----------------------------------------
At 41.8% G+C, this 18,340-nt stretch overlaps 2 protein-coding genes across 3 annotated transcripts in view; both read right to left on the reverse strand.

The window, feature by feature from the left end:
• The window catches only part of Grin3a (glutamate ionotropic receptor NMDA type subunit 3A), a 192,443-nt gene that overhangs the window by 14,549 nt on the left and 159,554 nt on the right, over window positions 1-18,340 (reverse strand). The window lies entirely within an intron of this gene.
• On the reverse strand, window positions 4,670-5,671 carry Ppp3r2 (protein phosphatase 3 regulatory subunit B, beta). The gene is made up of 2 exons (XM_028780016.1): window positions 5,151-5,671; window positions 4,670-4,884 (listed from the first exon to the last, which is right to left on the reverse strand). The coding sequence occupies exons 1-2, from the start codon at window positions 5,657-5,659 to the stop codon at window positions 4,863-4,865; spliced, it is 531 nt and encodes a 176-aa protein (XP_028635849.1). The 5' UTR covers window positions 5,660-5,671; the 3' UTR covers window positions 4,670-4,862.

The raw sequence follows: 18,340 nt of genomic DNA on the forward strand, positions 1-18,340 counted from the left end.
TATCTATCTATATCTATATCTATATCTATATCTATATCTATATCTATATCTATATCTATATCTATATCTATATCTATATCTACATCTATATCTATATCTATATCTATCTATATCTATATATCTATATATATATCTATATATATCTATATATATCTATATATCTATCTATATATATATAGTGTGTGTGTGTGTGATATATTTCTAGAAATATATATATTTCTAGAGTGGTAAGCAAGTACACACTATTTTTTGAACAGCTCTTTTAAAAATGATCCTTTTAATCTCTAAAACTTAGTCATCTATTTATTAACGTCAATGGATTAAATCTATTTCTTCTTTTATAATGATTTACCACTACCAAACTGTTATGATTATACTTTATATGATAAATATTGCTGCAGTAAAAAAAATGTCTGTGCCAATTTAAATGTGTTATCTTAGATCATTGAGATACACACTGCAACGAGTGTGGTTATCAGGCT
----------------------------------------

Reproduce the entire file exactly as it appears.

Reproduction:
At 41.8% G+C, this 18,340-nt stretch overlaps 2 protein-coding genes across 3 annotated transcripts in view; both read right to left on the reverse strand.

The window, feature by feature from the left end:
• The window catches only part of Grin3a (glutamate ionotropic receptor NMDA type subunit 3A), a 192,443-nt gene that overhangs the window by 14,549 nt on the left and 159,554 nt on the right, over window positions 1-18,340 (reverse strand). The window lies entirely within an intron of this gene.
• On the reverse strand, window positions 4,670-5,671 carry Ppp3r2 (protein phosphatase 3 regulatory subunit B, beta). The gene is made up of 2 exons (XM_028780016.1): window positions 5,151-5,671; window positions 4,670-4,884 (listed from the first exon to the last, which is right to left on the reverse strand). The coding sequence occupies exons 1-2, from the start codon at window positions 5,657-5,659 to the stop codon at window positions 4,863-4,865; spliced, it is 531 nt and encodes a 176-aa protein (XP_028635849.1). The 5' UTR covers window positions 5,660-5,671; the 3' UTR covers window positions 4,670-4,862.

The raw sequence follows: 18,340 nt of genomic DNA on the forward strand, positions 1-18,340 counted from the left end.
TATCTATCTATATCTATATCTATATCTATATCTATATCTATATCTATATCTATATCTATATCTATATCTATATCTATATCTACATCTATATCTATATCTATATCTATCTATATCTATATATCTATATATATATCTATATATATCTATATATATCTATATATCTATCTATATATATATAGTGTGTGTGTGTGTGATATATTTCTAGAAATATATATATTTCTAGAGTGGTAAGCAAGTACACACTATTTTTTGAACAGCTCTTTTAAAAATGATCCTTTTAATCTCTAAAACTTAGTCATCTATTTATTAACGTCAATGGATTAAATCTATTTCTTCTTTTATAATGATTTACCACTACCAAACTGTTATGATTATACTTTATATGATAAATATTGCTGCAGTAAAAAAAATGTCTGTGCCAATTTAAATGTGTTATCTTAGATCATTGAGATACACACTGCAACGAGTGTGGTTATCAGGCT